We experience Denial-of-Service attacks from time to time as well.  (“In computing, a denial-of-service (DoS) or distributed denial-of-service (DDoS) attack is an attempt to make a machine or network resource unavailable to its intended users.” - Wikipedia)

Recently we were the inadvertent target of a DDoS attack on our servers.  Our webhost had a bunch of random servers compromised by a security vulnerability known as Shellshock. Our servers were not compromised (we had patched them immediately after the security vulnerability came to light), but some hackers used the other compromised servers to attack another set of servers on our web host.

Even though we weren’t directly attacked, the compromised servers caused significant congestion on our webhost’s network - and that congestion caused our servers to be unable to reach the Internet. So Xanga went down for about 2 hours.

By the time we had figured out what was going on, the webhost had resolved the issue on their end.  And with some server tweaks on our end, we were able to once again get out servers connected to the Internet.  Our webhost has made changes to make sure that this won't happen again, and we will continue to monitor for server vulnerabilities so we can keep our servers safe.


Just wanted to share a little bit about the sort of server maintenance we’ve been doing a lot of lately.  Next up, we’re pulling together our thoughts on some of the top feature requests, starting with how we might upgrade our customizable theme system.


We want to thank everyone for being there for us.  Without your involvement, we wouldn't be where we are today.

Here are a few of the things that we've been working on over this past year:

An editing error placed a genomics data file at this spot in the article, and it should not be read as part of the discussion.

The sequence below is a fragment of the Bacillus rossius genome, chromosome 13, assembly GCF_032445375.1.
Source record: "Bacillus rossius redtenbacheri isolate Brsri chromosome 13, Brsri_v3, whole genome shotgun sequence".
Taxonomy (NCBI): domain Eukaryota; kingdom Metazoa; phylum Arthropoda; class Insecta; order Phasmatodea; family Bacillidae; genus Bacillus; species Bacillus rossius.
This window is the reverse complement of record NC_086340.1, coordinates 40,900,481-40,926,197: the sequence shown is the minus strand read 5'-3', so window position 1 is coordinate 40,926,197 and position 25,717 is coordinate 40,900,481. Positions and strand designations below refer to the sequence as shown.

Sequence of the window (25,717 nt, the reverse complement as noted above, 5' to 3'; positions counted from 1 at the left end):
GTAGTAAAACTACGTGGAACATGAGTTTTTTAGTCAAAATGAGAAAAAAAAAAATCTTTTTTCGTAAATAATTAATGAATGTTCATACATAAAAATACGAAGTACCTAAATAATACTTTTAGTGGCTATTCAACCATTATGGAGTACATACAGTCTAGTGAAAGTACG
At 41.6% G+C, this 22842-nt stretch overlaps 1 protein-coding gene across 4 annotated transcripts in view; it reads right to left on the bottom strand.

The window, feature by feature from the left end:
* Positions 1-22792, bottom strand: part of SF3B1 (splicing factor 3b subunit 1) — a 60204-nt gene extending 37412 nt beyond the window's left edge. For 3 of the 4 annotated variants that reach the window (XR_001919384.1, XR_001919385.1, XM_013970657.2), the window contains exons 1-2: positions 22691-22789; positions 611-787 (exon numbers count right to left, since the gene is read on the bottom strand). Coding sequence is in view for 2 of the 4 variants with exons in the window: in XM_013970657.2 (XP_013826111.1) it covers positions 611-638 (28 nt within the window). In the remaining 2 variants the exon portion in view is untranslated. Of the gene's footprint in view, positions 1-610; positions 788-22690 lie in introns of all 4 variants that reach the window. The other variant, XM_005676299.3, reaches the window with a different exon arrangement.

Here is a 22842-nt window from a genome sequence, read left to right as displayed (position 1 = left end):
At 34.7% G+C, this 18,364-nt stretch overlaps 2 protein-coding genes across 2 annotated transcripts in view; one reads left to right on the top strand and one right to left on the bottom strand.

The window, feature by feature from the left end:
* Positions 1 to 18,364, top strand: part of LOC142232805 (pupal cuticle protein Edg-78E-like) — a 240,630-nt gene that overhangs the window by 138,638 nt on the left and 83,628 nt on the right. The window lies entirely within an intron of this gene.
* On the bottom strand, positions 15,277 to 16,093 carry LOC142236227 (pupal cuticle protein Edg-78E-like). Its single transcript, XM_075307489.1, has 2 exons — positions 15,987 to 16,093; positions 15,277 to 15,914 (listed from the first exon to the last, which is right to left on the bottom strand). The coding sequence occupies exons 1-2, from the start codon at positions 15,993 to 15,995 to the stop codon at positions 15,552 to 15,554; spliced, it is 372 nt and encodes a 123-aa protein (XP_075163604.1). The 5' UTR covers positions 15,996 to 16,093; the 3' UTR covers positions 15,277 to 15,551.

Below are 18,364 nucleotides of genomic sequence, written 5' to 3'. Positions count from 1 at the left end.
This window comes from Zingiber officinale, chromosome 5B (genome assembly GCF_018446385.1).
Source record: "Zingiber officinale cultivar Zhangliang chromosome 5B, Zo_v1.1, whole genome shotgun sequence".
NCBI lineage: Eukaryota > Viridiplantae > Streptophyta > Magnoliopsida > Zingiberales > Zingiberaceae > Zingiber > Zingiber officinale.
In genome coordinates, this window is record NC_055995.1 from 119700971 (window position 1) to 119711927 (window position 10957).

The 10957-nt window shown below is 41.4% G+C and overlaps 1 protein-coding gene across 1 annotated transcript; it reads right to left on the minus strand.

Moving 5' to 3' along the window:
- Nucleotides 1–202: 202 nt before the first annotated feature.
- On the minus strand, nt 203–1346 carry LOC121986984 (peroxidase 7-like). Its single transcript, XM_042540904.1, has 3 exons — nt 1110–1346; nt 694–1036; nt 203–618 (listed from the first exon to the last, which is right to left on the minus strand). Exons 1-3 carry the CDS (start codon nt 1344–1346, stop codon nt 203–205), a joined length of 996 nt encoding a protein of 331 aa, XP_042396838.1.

* We built out a new server system, and migrated thousands of websites over to the new servers
* We fought off ongoing DDOS and brute password attacks that were slowing the site down
* We've made further upgrades to our server setup over the past six months, to use new more powerful servers as they became available.
* We're planning one more server upgrade later this year, to take advantage of better and cheaper server systems that have become available.

One area where we've dropped the ball is providing updates on all of the above.  Initially we were fighting off the DDOS attacks, and didn't want to tip off our attackers on our progress.  So we focused on talking to our users one at a time, through our email support and help forums.

But more recently, we've largely defeated the ongoing DDOS and password attacks.  The site has been up and stable, and we're gearing up to make the further upgrades mentioned above.  We'll be providing more regular updates and communication, both on this blog and also on our Facebook page.

So we're working to communicate more regularly, and to start building the community teams that we mentioned earlier.  First up: we've asked Joel of edlives.xanga.com to serve as a community liaison.  You can reach him at his blog at edlives.xanga.com, or through Xanga's facebook page at http://www.facebook.com/xanga.  We will have a regular call with Joel to discuss feedback and ideas.